There is a lack of top-leader confidence in the value of people in their organisations, as compared to the value of technology and tangible assets, which is much higher.
A global study of CEO perceptions by Korn Ferry reports a startling lack of top-leader focus on, or confidence in, the value of the people in their organisations. Instead, they are putting a higher value on technology and tangible assets.
Korn Ferry conducted in-depth interviews with 800 business leaders, from multi-million and multi-billion dollar global organisations, to understand their views concerning the value of people in the future of work. Among the key findings, the report revealed that 63 per cent say that in five years, technology will be the firm’s greatest source of competitive advantage. Surprisingly, 67 per cent say that technology will create greater value in the future than people will, while 44 per cent believe that the prevalence of robotics, automation and artificial intelligence (AI) will make people ‘largely irrelevant’ in the future of work.
Analysing the ratio of human capital to physical capital for eight countries the study covered, the report also reveals that in the UK, human capital is 4.23 times higher than physical capital and the US has the greatest human capital value ($244tn) followed by China ($110tn). ‘China’s focus on agriculture and industry, for example, gives it a relatively low human capital ratio (2.23). Contrast that to the UK and the US, which are global leading service-oriented economies,’ the report states. The ratio for India is 1.67, with a human capital value of $80tn.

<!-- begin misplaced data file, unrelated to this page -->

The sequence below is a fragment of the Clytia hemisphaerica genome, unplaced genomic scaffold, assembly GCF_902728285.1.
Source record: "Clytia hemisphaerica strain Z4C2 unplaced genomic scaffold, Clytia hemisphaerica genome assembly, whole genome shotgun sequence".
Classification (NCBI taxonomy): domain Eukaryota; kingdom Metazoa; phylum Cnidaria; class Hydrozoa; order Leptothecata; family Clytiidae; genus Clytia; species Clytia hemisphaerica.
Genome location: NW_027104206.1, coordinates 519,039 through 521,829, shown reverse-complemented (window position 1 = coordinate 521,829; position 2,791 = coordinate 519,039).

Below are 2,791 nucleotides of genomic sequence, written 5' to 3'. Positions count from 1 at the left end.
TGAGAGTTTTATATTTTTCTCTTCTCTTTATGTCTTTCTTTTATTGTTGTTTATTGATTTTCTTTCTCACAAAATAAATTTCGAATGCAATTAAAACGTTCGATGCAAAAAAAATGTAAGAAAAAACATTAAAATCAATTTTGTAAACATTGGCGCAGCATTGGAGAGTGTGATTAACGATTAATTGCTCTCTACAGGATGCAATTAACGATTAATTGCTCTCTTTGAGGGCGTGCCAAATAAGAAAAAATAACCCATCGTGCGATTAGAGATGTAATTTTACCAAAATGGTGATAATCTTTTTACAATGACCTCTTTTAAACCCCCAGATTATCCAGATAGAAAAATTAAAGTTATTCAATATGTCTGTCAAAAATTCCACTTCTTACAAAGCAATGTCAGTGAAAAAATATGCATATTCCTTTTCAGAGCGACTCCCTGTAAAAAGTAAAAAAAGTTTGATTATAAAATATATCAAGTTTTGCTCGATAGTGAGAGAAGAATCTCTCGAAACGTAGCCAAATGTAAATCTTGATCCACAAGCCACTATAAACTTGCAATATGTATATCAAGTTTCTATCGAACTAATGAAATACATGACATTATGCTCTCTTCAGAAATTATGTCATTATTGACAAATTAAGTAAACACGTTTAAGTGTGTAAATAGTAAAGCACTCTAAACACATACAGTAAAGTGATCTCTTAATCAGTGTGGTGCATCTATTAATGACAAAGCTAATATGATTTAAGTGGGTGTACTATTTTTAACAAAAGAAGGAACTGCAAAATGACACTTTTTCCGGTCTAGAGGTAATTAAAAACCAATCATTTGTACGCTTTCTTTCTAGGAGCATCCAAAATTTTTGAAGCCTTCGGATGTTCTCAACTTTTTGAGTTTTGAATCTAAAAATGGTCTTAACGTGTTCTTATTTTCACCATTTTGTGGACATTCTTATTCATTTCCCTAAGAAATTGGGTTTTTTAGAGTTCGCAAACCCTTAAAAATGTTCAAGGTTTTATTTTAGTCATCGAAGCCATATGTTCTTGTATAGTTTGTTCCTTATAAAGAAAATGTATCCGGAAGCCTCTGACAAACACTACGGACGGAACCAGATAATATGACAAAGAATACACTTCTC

Despite human capital globally representing a potential value of $1,215 trillion — 2.33 times that of physical capital — leaders are not putting appropriate focus on people. When asked to rank what their organisation’s top five assets will be five years from now, the company’s workforce did not make the list. The CEOs listed the following instead (in order): technology (product, customer channels); R&D / innovation; product / service; brand; and real estate (offices, factories, land).
Leaders who took part in the study say that tech is becoming so central to their thinking and execution that it occupies 40 per cent to 60 per cent of their priorities on strategic focus, financial investment and C-suite time. The research also reveals a possible source of CEOs’ tech obsession: 40 per cent of respondents say they have experienced shareholder pressure to direct investment toward tangible assets like technology.
“Leaders may be facing what experts call a tangibility bias,” said Jean-Marc Laouchez, global managing director, solutions, Korn Ferry. “Facing uncertainty, they are putting priority in their thinking, planning and execution on the tangible – what they can see, touch and measure, such as technology investments. Putting an exact value on people is much more difficult, even though people directly influence the value of technology, innovation and products.”
According to the report, Australia and China are placing the largest bets on technology in all aspects of decision-making. South African and Brazilian CEOs are prioritising operations (including supply chain, real estate and inventory), and leaders in the US and India have zeroed in on customer improvements. Interestingly, CEOs in the UK place the most emphasis on people factors (including workforce, top team and culture).
At the same time, stressing on the need for organisations to focus on developing their human capital further, Alan Guarino, vice chairman, CEO and board services, Korn Ferry says, “While the critical role and pervasive nature of technology in tomorrow’s workforce is clear, no one is saying people are going away altogether. Soft skills, such as the ability to lead and manage culture, will become critical factors of success for companies in the future of work, as they seek to maximise their value through their people.”
The leaders interviewed as part of the study this August and September were from: the UK, China, the US, Brazil, France, Australia, India and South Africa.
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